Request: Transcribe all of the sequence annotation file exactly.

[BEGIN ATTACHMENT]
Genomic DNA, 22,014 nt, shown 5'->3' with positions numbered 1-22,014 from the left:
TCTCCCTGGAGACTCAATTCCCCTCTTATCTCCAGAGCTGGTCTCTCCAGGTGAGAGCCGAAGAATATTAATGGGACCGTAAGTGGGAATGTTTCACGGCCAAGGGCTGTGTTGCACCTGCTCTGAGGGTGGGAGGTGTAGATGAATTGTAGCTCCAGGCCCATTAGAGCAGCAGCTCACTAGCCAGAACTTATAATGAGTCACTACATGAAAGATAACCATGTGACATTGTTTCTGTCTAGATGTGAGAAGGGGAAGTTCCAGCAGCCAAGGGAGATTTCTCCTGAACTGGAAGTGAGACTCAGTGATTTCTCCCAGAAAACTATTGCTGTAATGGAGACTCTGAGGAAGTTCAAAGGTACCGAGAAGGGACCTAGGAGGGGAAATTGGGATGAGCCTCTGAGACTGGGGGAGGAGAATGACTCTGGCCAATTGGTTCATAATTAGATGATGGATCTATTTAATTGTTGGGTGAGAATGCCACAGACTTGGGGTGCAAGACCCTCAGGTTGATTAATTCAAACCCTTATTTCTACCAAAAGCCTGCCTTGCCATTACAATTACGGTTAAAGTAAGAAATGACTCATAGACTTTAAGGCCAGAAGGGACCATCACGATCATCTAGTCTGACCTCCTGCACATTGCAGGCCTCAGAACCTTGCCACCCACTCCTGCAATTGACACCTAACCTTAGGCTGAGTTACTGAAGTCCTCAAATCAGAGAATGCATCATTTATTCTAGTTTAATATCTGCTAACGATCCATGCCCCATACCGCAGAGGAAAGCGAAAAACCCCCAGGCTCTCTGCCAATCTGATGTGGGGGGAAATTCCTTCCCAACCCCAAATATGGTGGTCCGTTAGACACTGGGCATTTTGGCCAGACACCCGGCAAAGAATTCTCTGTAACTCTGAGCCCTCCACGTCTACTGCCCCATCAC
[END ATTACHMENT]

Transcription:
Genomic DNA, 22,014 nt, shown 5'->3' with positions numbered 1-22,014 from the left:
TCTCCCTGGAGACTCAATTCCCCTCTTATCTCCAGAGCTGGTCTCTCCAGGTGAGAGCCGAAGAATATTAATGGGACCGTAAGTGGGAATGTTTCACGGCCAAGGGCTGTGTTGCACCTGCTCTGAGGGTGGGAGGTGTAGATGAATTGTAGCTCCAGGCCCATTAGAGCAGCAGCTCACTAGCCAGAACTTATAATGAGTCACTACATGAAAGATAACCATGTGACATTGTTTCTGTCTAGATGTGAGAAGGGGAAGTTCCAGCAGCCAAGGGAGATTTCTCCTGAACTGGAAGTGAGACTCAGTGATTTCTCCCAGAAAACTATTGCTGTAATGGAGACTCTGAGGAAGTTCAAAGGTACCGAGAAGGGACCTAGGAGGGGAAATTGGGATGAGCCTCTGAGACTGGGGGAGGAGAATGACTCTGGCCAATTGGTTCATAATTAGATGATGGATCTATTTAATTGTTGGGTGAGAATGCCACAGACTTGGGGTGCAAGACCCTCAGGTTGATTAATTCAAACCCTTATTTCTACCAAAAGCCTGCCTTGCCATTACAATTACGGTTAAAGTAAGAAATGACTCATAGACTTTAAGGCCAGAAGGGACCATCACGATCATCTAGTCTGACCTCCTGCACATTGCAGGCCTCAGAACCTTGCCACCCACTCCTGCAATTGACACCTAACCTTAGGCTGAGTTACTGAAGTCCTCAAATCAGAGAATGCATCATTTATTCTAGTTTAATATCTGCTAACGATCCATGCCCCATACCGCAGAGGAAAGCGAAAAACCCCCAGGCTCTCTGCCAATCTGATGTGGGGGGAAATTCCTTCCCAACCCCAAATATGGTGGTCCGTTAGACACTGGGCATTTTGGCCAGACACCCGGCAAAGAATTCTCTGTAACTCTGAGCCCTCCACGTCTACTGCCCCATCAC